In the Xinjiang region of western China, a network of internment camps holds up to 1 million detainees, mostly Uyghurs and other Muslim minorities. The ruling Communist Party bills the camps as “education and training” centers for people “influenced by extremism.” By laboring on the production lines, Beijing claims, the detainees can work their way out of poverty, join modern China, and avoid being turned into religious radicals.

But as the Associated Press and New York Times (paywall) report in separate investigations, a growing body of evidence shows the camps are also a source of forced, cheap labor to make products such as clothing, at least some of which is exported. The AP says it has tracked “recent, ongoing shipments from one such factory inside an internment camp to Badger Sportswear,” which supplies clothing to the bookstores and sports teams of numerous US universities, such as Texas A&M, University of Pennsylvania, Appalachian State University, and many more.

In the Xinjiang region of western China, a network of internment camps holds up to 1 million detainees, mostly Uyghurs and other Muslim minorities. The ruling Communist Party bills the camps as “education and training” centers for people “influenced by extremism.” By laboring on the production lines, Beijing claims, the detainees can work their way out of poverty, join modern China, and avoid being turned into religious radicals.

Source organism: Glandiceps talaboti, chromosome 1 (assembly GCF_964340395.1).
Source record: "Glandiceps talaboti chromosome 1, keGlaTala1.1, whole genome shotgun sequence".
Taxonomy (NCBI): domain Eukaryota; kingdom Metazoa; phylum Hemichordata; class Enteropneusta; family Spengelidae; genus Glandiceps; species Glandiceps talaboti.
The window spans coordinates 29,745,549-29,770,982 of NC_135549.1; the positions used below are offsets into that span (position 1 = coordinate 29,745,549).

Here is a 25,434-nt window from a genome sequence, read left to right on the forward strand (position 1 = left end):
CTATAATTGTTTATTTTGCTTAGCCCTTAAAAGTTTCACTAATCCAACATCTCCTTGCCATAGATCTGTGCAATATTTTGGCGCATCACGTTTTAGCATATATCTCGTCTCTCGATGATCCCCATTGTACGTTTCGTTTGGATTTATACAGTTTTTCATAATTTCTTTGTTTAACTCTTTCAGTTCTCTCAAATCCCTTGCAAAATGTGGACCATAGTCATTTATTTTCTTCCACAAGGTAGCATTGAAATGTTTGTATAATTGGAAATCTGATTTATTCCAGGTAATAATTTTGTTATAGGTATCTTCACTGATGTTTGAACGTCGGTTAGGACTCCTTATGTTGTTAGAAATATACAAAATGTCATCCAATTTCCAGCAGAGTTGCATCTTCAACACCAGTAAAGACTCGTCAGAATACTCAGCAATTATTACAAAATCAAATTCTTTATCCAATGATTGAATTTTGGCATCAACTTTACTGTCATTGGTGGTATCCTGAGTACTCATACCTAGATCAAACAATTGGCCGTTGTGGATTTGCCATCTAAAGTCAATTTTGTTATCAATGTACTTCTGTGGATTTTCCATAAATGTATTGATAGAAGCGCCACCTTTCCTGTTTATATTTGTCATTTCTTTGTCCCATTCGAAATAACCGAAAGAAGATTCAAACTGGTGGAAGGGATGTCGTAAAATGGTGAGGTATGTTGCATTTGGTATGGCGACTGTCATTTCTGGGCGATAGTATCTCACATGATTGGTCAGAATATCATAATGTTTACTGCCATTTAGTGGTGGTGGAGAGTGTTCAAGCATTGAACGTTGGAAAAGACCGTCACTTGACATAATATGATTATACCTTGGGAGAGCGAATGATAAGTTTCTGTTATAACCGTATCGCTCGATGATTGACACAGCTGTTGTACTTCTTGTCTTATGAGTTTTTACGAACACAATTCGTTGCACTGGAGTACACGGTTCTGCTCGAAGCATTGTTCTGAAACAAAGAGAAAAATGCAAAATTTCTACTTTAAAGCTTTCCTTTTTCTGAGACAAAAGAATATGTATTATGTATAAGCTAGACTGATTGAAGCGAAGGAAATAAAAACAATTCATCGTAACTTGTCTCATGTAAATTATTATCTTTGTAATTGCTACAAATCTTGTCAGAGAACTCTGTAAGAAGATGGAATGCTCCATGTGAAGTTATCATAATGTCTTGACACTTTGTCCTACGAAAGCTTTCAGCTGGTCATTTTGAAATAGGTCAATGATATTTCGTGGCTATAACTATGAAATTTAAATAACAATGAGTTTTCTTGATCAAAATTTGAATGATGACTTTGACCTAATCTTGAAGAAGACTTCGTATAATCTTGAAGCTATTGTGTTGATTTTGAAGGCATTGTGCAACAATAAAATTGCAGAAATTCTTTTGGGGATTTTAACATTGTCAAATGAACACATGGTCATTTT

But as the Associated Press and New York Times (paywall) report in separate investigations, a growing body of evidence shows the camps are also a source of forced, cheap labor to make products such as clothing, at least some of which is exported. The AP says it has tracked “recent, ongoing shipments from one such factory inside an internment camp to Badger Sportswear,” which supplies clothing to the bookstores and sports teams of numerous US universities, such as Texas A&M, University of Pennsylvania, Appalachian State University, and many more.

The AP couldn’t confirm whether workers at the factory received pay, or were free to come and go. But a dozen people who had been detained in an internment camp, or had family or friends in one, all told the AP that factory work was mandatory. Payment varied greatly. Some were paid nothing at all. Others earned just above the minimum wage, which starts at 1,460 yuan per month (around $210) before deductions in Xianjing. Some of those forced onto the production lines, they said, previously held professional jobs that paid 10 times as much. A similar picture of life in the camps emerged from the Times’s investigation.

It seems that clothing is becoming a focus of the internment camp labor programs: Xinjiang’s provincial government announced a plan in April to attract garment and textile makers, promising subsidies to train inmates.